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by PopMatters Staff

13 May 2016


Chris Ingalls: The attitude and the roots are punk, but the music is too clever and sophisticated for such a simple label. The song’s relatively uncomplicated nature is adorned with a minor sheen of producer’s fuss, upping the ante to where the song has the ability to become a small classic. Mish Barber-Way has a terrific voice, the guitar recalls classic Pixies, and everything seems to click. [7/10]

by PopMatters Staff

12 May 2016


Pryor Stroud: We’ve come to expect a certain level of inventiveness from Justin Timberlake. From the ubiquitous, Gregorian chant-infused “Cry Me a River” to the future-funk eroticism of “My Love”, the Memphis-born boy wonder has made good use of Timbaland’s talents to push the sonic boundaries of whatever pop scene he finds himself in. He’s created new formulas, eviscerated others. But by this standard, “Can’t Stop the Feeling” is an unequivocal disappointment: its nu-disco swagger is, by now, a commonplace in the mainstream pop circuit, and its lyrical content—forgettable platitudes about sunshine, feeling good, and dancing—floats in one ear and out the other. Yet this is an overly critical assessment. In a sense, “Can’t Stop the Feeling” is best conceptualized as a modern equivalent of “Rock Your Body”—that is, a nonsensical but serotonin-pumping pop confection that cares more about uprooting your feet than animating your intellect. [6/10]

by PopMatters Staff

12 May 2016


Chris Ingalls: There’s a definite urgency to this track, both in the musical delivery (which straddles a line between naked dance rhythms and a punk vocal delivery) and in the lyrical content, which is a full-throated proclamation of immigrant pride. As the son of a Palestinian father and Filipino mother, El Khatib comes off as Donald Trump’s worst nightmare: he was born brown, he’s proud of it, and he’s not going anywhere. The utterly unclassifiable nature of the musical style adds yet another intriguing layer. An artist worth your time. [8/10]

by PopMatters Staff

12 May 2016


Pryor Stroud: The fifth single released from Konnichiwa, “Man” succinctly showcases Skepta’s nimble, fist-clenched flow and idiosyncratic approach to English grime. The burbling synth-whimper that runs through the track sounds like a severed cable hanging from a telephone pole; it sways back and forth, ominously, shooting white-hot sparks across a street known for illicit activities and surreptitious exchanges. Likewise, the beat—a complex of low-register brass and speckled, hard-knocking bass—sounds like it’s gesturing toward something malevolent hanging just past the track’s end. Perhaps this beat is an illicit substance itself, something Skepta bought under suspicious conditions or concocted himself behind closed doors. [7/10]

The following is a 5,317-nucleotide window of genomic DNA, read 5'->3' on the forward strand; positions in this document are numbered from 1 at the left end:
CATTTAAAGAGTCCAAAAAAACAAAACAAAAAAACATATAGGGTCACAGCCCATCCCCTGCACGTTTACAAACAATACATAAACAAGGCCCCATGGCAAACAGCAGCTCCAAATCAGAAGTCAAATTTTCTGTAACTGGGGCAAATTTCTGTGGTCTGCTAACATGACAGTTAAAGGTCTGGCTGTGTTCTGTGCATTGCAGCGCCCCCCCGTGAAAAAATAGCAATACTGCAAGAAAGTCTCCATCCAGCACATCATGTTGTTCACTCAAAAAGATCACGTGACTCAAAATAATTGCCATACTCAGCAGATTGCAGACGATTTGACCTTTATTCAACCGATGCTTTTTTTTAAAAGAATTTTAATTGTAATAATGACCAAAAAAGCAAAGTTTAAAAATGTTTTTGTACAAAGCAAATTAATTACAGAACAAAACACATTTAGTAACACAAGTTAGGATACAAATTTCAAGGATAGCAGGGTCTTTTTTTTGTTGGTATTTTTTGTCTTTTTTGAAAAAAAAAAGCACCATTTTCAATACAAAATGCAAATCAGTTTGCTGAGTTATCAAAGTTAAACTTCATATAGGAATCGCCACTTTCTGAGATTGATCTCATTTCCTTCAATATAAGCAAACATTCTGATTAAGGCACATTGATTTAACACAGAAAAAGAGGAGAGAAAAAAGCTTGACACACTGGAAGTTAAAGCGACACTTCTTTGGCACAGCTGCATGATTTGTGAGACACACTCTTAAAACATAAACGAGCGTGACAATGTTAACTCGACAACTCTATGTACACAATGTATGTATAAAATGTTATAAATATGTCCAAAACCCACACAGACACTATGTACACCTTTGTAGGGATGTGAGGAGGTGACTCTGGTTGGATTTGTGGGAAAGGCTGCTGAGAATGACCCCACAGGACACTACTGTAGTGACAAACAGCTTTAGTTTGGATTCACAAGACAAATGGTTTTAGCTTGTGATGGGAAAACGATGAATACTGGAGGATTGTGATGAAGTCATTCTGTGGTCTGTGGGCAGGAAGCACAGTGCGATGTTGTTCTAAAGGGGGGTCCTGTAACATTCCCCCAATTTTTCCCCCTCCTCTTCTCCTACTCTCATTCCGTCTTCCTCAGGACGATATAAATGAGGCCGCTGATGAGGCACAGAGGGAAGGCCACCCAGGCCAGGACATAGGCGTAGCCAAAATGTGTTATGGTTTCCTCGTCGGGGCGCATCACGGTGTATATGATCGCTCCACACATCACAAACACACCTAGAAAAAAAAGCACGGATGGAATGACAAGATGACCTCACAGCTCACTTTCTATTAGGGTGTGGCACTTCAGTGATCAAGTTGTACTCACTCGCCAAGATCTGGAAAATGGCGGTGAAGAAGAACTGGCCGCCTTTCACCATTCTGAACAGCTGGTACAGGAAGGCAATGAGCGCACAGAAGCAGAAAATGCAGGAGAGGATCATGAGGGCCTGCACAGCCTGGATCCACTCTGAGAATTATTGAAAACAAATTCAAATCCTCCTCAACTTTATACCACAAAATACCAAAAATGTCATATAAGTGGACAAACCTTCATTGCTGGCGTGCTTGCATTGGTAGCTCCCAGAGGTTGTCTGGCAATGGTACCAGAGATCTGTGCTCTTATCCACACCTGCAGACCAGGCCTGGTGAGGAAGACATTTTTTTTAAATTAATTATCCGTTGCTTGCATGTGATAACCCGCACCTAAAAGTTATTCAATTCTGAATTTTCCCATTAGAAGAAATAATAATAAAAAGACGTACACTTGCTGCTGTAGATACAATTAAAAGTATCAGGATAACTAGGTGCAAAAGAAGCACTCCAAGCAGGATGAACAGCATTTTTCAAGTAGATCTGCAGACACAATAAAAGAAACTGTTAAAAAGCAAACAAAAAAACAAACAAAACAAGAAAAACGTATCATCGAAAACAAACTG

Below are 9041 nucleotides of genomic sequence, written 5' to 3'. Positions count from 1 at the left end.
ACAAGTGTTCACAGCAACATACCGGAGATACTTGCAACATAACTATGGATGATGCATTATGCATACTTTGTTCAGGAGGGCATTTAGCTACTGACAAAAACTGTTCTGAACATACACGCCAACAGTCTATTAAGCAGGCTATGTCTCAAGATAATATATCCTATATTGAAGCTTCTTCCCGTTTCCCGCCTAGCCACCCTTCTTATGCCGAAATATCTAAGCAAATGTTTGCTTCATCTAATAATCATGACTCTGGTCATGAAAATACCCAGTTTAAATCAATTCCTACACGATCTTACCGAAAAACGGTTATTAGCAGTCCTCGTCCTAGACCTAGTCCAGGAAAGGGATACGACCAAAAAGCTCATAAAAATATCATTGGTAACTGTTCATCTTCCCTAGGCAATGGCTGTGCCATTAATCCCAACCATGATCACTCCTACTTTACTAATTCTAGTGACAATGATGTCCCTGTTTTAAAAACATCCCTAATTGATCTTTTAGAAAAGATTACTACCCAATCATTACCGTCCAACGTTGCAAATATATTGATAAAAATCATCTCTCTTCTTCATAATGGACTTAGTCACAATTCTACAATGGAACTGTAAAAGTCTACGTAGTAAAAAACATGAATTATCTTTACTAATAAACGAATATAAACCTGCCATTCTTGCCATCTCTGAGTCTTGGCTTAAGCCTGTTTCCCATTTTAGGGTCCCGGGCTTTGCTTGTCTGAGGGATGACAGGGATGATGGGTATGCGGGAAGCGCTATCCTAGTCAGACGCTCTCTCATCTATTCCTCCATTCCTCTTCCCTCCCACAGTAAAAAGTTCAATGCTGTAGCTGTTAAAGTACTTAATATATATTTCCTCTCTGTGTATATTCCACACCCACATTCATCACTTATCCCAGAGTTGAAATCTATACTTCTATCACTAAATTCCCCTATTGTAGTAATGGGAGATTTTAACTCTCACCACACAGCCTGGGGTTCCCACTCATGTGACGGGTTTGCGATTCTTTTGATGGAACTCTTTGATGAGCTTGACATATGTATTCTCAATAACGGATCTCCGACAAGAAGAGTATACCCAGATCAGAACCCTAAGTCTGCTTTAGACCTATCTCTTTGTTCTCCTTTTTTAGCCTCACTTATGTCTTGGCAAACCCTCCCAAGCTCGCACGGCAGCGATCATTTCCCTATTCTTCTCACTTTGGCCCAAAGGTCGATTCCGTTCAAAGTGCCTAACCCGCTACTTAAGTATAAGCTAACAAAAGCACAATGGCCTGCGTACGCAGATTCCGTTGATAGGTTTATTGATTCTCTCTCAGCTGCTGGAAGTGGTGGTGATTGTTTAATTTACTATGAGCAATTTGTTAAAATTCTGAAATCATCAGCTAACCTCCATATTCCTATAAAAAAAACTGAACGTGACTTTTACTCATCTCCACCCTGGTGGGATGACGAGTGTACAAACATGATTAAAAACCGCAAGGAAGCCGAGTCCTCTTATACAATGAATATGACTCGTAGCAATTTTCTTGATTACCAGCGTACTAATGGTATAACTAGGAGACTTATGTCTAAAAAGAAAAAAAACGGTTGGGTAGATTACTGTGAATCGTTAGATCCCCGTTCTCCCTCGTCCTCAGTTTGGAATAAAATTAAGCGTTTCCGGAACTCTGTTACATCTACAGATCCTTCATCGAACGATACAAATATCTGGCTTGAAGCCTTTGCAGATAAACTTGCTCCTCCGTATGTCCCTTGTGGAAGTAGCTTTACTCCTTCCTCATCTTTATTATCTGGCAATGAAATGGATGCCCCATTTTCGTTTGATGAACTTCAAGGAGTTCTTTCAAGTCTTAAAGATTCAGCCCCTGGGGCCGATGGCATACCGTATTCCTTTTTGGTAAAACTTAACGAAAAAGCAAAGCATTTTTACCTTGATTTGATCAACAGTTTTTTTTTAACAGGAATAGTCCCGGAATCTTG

by PopMatters Staff

10 May 2016


Colin McGuire: Ah, so we see Alicia Keys has moved into the world-music stage of her career. OK, OK. That’s a cheap shot. But at the risk of sounding even more glib, it kind of feels like Mrs. Swizz Beatz has been through some shit (just check her demeanor from her recent Saturday Night Live performances to see what that means). The result, “In Common”, is notably honest, warts and all, with a refrain that quietly asserts, “If you could love somebody like me, you must be messed up, too.” Even better is the African rhythm that holds the whole thing down; it’s a mild surprise that she wears it as well as she does, considering how little the “keys” portion of her name is represented here. But then again, she’s hinted at this direction in the past, most notably on the 2009 Beyonce collaboration “Put It in a Love Song”. Here, though, the Caribbean, subdued vibes appear more worn and the sexy atmosphere reaches a sweaty height that most of us probably never even thought she could previously reach. It all adds up to an exciting, intriguing comeback single. We already knew she was no minor anymore, but this, without question, announces her as a brand new woman. [7/10]

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//Blogs

Cage the Elephant Ignite Central Park with Kickoff for Summerstage Season

// Notes from the Road

"Cage the Elephant rocked two sold-out nights at Summerstage and return to NYC for a free show May 29th. Info on that and a preview of the full Summerstage schedule is here.

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